The tension in the energy space resulted in oil prices remaining range bound last week. The most significant was news that China announced 25% tariffs on $16 billion worth of U.S. goods, including autos and some oil products like fuel. The story put downward pressure on oil Wednesday, but prices recovered slightly later in the week.
Interestingly, China chose not to put tariffs directly on U.S. crude oil imports. The decision, analysts say, reflects China’s substantial import needs, particularly with oil supplies from Venezuela in decline and supplies from Iran potentially disrupted by U.S. sanctions. China’s latest tariff move was in response to the U.S. putting 25% tariffs on $16 billion worth of Chinese goods previously. The most recent U.S. list brings the total value of Chinese products facing a 25% import tariff to $50 billion.
U.S. Oil Projects Under Threat
In addition to tariffs on Chinese goods, the Trump administration announced late Friday that the U.S. would double tariffs on steel and aluminum imports from Turkey. The announcement comes as a diplomatic dispute between the two countries escalates. Oil industry executives are concerned that this latest tariff decision could further increase costs for domestic oil and gas pipeline projects that are already facing huge bottlenecks.
OPEC Monthly Oil Market Report
On Monday, OPEC will publish its latest monthly oil market report. Traders and analysts will be closely watching for changes in OPEC’s supply and demand expectations. Last month, OPEC said that it expects world oil demand in 2019 to grow by 1.45 million barrels per day (mb/d) year over year, a slowdown from 1.65 mb/d growth in 2018. The cartel also said that it believes non-OPEC oil supply for 2019 will grow by 2.1 mb/d, broadly unchanged from 2018.
Late on Friday last week, the IEA released its monthly oil market report in which it said that higher output from Saudi Arabia and Russia had reduced concerns about a global supply shortage. The IEA revised up its forecast for world oil demand in 2019 by 100,000 barrels per day from last month to 1.5 mb/d.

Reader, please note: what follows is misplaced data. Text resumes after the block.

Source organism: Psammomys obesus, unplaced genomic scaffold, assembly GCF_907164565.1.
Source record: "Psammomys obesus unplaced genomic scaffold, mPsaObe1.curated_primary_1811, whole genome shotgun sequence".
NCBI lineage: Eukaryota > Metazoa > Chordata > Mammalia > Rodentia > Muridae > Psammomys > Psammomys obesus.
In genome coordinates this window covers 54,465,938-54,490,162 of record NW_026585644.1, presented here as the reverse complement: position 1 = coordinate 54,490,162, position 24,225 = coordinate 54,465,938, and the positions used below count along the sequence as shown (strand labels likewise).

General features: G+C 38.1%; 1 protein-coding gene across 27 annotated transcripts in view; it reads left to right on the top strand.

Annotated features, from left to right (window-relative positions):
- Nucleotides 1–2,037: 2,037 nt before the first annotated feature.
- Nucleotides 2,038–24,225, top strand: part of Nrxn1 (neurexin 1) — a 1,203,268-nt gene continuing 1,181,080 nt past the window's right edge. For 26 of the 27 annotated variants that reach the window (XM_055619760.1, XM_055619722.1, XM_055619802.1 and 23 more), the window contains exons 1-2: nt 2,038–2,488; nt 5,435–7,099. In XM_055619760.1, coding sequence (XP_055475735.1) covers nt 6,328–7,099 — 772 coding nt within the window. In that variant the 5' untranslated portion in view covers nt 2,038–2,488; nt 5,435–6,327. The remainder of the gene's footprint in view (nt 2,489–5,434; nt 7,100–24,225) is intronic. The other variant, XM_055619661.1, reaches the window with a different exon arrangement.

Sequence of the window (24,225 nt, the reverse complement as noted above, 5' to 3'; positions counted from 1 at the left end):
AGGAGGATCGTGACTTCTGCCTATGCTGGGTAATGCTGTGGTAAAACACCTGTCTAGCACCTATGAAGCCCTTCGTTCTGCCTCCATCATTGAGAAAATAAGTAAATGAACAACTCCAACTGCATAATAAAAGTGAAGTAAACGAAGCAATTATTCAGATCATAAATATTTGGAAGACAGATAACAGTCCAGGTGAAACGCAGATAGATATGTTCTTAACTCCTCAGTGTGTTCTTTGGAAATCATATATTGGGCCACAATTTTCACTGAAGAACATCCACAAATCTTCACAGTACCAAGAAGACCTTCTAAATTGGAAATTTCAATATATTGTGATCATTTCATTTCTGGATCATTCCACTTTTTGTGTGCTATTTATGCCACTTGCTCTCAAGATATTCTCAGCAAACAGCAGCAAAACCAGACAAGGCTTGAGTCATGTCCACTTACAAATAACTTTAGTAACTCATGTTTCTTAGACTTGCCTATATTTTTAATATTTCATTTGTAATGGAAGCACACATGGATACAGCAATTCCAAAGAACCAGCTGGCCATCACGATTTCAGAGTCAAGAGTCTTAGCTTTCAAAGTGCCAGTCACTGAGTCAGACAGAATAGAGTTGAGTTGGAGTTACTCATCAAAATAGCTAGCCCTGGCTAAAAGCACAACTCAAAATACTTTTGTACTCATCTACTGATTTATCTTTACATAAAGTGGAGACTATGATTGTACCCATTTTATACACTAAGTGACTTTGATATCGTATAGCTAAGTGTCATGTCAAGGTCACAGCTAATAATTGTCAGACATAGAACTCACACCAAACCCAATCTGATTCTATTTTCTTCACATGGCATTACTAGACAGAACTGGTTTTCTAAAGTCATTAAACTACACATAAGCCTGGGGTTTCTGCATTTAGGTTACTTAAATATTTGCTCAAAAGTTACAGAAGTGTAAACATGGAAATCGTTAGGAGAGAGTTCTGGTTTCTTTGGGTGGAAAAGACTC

The most significant data in these latest forecasts is the expected decline in demand growth from the U.S. in 1Q19 and the absence of any demand growth from Europe. The drop does not seem to be a seasonal factor, because demand growth was strong in 1Q18. If the IEA’s demand forecast eventually proves to be correct, then it does not paint a very bullish picture for oil in an environment of rising supplies from some producers that are adequately meeting falling output from others.
Crude Oil Still Range Bound
Oil spent another week struggling for direction, trading in a range between $70 and $66 per barrel. It started off last week testing $70 per barrel on both Monday and Tuesday but failed to make gains at that level. By Wednesday, the bears were entirely in control following news of a more significant increase in U.S. crude oil product inventory like gasoline, driving prices sharply lower on the day. Thursday was a classic doji candlestick as the market floundered for direction. Friday was a bit of a relief rally, but most importantly, oil again failed to reach the previous week’s closing price.
Examining the daily price chart, we see that the 21-day exponential moving average is about to cross down through the 55-day moving average, which is itself starting to point lower. This moving average cross is a significant bearish technical indicator and indicates that oil could be about to break down.
Another bearish sign is the fast line of the moving average convergence divergence (MACD) remaining below the neutral zero level. MACD below zero is a bearish signal indicating that prices are trending lower. MACD is also a momentum indicator, so a downward trending fast line – in black – tends to mean an acceleration of any downward price move.
Other technical indicators also remain bearish for oil. On a daily price chart, for example, there are currently no buy signals and seven sell signals. Technical indicators on a longer-term weekly price chart are presently neutral, with three buy, three sell and four neutral indicators. If the technical indicators on the higher timeframe weekly price chart move to bearish signals in the coming weeks, this would be particularly problematic for the bulls.
Disclaimer: Gary Ashton is an oil and gas financial consultant who writes for Investopedia. The observations he makes are his own and are not intended as investment or trading advice. Oil price chart courtesy StockCharts.com.
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